Sunday, February 28, 2016

Don't Ignore The Warning Signs!

After months of riding on worn out wheels that wobble, creak and click with every revolution, I finally got to ride on a new wheelset yesterday!  They're not the flashest brand or the most expensive, but they run smooth and quiet leaving me wondering why I put up with the old ones for so long.

As I rode my bike enjoying the much more pleasant sound of the wind whiring through the spokes than the incesant creaking and clicking, I began thinking about how easy it is to miss a more serious problem when you ignore the early warning signs.  These thoughts were affirmed upon closer inspection of my old wheels as I discovered the issues relating to worn parts were a little more dangerous than just annoying sounds!

In essence, these 'annoying sounds' are not that dissimilar to some stressors in life...

How often do we ignore or neglect stressors that are potential warning signs of something a little more serious?  How often do we become accustomed to those stressors and adapt to the build up of resistance over time?  How often do we only recognise the warning signs retrospectively after something serious happens?

Definition"A stressor is an external stimulus or an event that causes stress to an organism."

As a stimulus in a healthy environment a stressor can be a motivator.  However, as a sign, stressors warn us when something isn't functioning as it ought to be.  If these warnings are ignored long enough, what was once a motivator can become the cause of a malfunction!  Recognising these warning signs requires good self-awareness and honest self-examination.  Similar to my bike wheels, the only way I am going to know if there is a problem is to have an understanding of what normal function looks like for me (self-awareness) and to be responsive to the warning signs as they become apparent (self-examination).  While it is relatively easy (albeit a little expensive) to repair or replace a mechanical breakdown on a bike, the same cannot be said for a physical or emotional breakdown in a human being.  Self-care may have become a sociological buzz-word but it is an absolute necessity if we are to effectively manage the stressors that are an unavoidable part of life.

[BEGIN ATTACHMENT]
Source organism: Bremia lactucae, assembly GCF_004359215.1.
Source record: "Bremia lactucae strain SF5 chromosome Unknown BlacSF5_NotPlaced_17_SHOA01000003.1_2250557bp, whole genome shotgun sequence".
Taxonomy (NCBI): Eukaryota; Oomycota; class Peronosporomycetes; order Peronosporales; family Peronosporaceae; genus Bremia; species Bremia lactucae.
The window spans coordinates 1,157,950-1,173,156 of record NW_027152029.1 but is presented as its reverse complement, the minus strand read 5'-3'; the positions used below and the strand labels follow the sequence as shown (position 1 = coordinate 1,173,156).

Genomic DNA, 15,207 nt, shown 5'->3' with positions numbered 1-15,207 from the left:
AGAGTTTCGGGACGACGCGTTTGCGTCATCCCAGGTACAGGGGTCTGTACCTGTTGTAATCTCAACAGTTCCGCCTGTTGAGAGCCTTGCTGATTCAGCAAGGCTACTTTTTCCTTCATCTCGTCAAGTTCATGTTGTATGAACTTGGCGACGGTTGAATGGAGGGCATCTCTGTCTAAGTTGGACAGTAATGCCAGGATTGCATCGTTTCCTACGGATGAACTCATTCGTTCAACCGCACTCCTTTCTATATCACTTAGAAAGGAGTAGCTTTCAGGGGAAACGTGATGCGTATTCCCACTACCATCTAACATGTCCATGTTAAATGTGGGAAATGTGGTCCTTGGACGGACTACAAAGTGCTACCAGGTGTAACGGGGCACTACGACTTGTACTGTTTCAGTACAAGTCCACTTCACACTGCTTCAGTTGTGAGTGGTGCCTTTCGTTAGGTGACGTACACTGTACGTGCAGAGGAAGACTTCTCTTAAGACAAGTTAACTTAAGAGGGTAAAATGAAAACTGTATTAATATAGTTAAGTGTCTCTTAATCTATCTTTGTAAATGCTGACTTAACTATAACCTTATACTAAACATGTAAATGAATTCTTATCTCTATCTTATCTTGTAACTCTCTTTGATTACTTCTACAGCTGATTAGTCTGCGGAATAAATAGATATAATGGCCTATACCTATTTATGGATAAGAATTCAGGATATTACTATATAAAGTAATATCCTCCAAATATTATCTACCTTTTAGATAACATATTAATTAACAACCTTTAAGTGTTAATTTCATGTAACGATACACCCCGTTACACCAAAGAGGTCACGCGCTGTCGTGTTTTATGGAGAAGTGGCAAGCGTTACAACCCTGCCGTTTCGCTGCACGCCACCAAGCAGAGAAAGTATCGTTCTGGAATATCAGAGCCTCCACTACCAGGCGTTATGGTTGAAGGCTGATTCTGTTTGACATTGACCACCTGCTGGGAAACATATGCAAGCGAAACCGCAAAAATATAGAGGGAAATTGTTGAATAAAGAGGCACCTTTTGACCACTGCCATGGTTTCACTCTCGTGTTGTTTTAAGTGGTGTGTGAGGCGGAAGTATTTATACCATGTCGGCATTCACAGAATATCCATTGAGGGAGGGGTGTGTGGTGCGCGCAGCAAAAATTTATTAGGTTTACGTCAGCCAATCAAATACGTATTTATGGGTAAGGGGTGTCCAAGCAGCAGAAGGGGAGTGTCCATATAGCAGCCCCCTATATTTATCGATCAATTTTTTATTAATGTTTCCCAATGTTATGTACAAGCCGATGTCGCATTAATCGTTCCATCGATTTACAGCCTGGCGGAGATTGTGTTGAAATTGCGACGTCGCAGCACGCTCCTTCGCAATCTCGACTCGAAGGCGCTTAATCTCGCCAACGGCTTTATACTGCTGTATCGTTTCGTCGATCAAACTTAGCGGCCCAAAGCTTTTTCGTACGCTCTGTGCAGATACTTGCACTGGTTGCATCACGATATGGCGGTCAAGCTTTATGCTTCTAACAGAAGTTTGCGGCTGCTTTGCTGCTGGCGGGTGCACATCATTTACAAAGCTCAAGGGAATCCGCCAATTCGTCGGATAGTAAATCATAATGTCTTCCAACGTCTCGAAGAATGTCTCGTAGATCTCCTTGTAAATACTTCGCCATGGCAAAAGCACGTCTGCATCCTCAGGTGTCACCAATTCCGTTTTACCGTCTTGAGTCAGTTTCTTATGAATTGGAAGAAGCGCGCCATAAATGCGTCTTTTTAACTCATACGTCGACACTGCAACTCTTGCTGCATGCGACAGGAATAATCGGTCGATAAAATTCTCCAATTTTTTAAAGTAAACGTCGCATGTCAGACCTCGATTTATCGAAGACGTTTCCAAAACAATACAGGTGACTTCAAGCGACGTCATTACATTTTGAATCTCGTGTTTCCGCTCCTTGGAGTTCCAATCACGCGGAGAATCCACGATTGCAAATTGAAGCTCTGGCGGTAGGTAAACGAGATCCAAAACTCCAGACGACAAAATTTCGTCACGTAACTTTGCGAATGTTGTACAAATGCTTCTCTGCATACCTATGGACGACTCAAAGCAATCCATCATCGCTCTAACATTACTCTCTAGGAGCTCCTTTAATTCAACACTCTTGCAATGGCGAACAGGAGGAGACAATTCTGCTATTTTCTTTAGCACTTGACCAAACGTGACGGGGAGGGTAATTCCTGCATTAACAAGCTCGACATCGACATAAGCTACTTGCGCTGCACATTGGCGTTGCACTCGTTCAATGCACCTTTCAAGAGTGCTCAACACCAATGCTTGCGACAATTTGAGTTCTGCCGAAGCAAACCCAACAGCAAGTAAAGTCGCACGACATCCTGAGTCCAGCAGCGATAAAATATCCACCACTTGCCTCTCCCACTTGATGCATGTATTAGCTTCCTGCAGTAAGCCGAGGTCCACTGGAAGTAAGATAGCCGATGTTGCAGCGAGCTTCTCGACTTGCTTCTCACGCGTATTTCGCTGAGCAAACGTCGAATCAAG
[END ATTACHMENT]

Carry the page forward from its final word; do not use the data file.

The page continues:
Monday, February 8, 2016

HOLY! A review...

Yesterday, I partnered with a number of Salvation Army Corps around Melbourne to help launch a new book during our church service that was co-written by two of my Salvation Army Officer colleagues and friends, Major Stephen Court and Captain Peter Brookshaw. The book is titled "HOLY! - Nine lies, half-truths and outrageous misconceptions about the most radical experience you've never lived."

Having read a number of books along my spiritual journey about holiness, from past and present authors, I was keen to discover what this new publication would add to an already well covered subject. While it doesn't add anything new, it does invite us to take a fresh look at an experience that has become misunderstood, misrepresented or misplaced in the church today despite the unchanging biblical call to be holy.  That's the beauty of this book.  It puts holiness back on the agenda for the 21st century church by challenging the "lies, half-truths and outrageous misconceptions" that have robbed many Christians from this life transforming experience.

Right from the outset Major Danielle Strickland sets the tone for the book in her foreword by removing holiness off the shelf of spiritual idealism or theoretical rhetoric and grounds it by declaring that "The blessing of holiness is not in the idea but in the experience of it."  

From that platform, Brookshaw and Court deliver a clear and concise overview of an experience that is intended for every Christ follower, not just the "super saints."  They are unapologetic about taking holiness out of the realms of pop-theology and reframing it through a lens of Scripture to provide us with a biblical image of a holy life as personified by Jesus Christ.  They are unforgiving of the untruths that distort this experience, yet gracious in re-establishing a biblical framework of truth around holy living.  And they are uncompromising about calling the reader to a renewed desire to "be holy, because [God is] holy" (1 Peter 1:16).

HOLY! doesn't attempt to provide an in-depth theological commentary about holiness but does provide an accessible response to FAQ about holiness that could unleash a renewed passion to pursue a Christ-like, Spirit-filled experience of a holy life that will radically transform this generation of Christ followers!

If ever there was a time when a renewed focus on holiness is needed in the church, it is NOW!!  HOLY! can be purchase from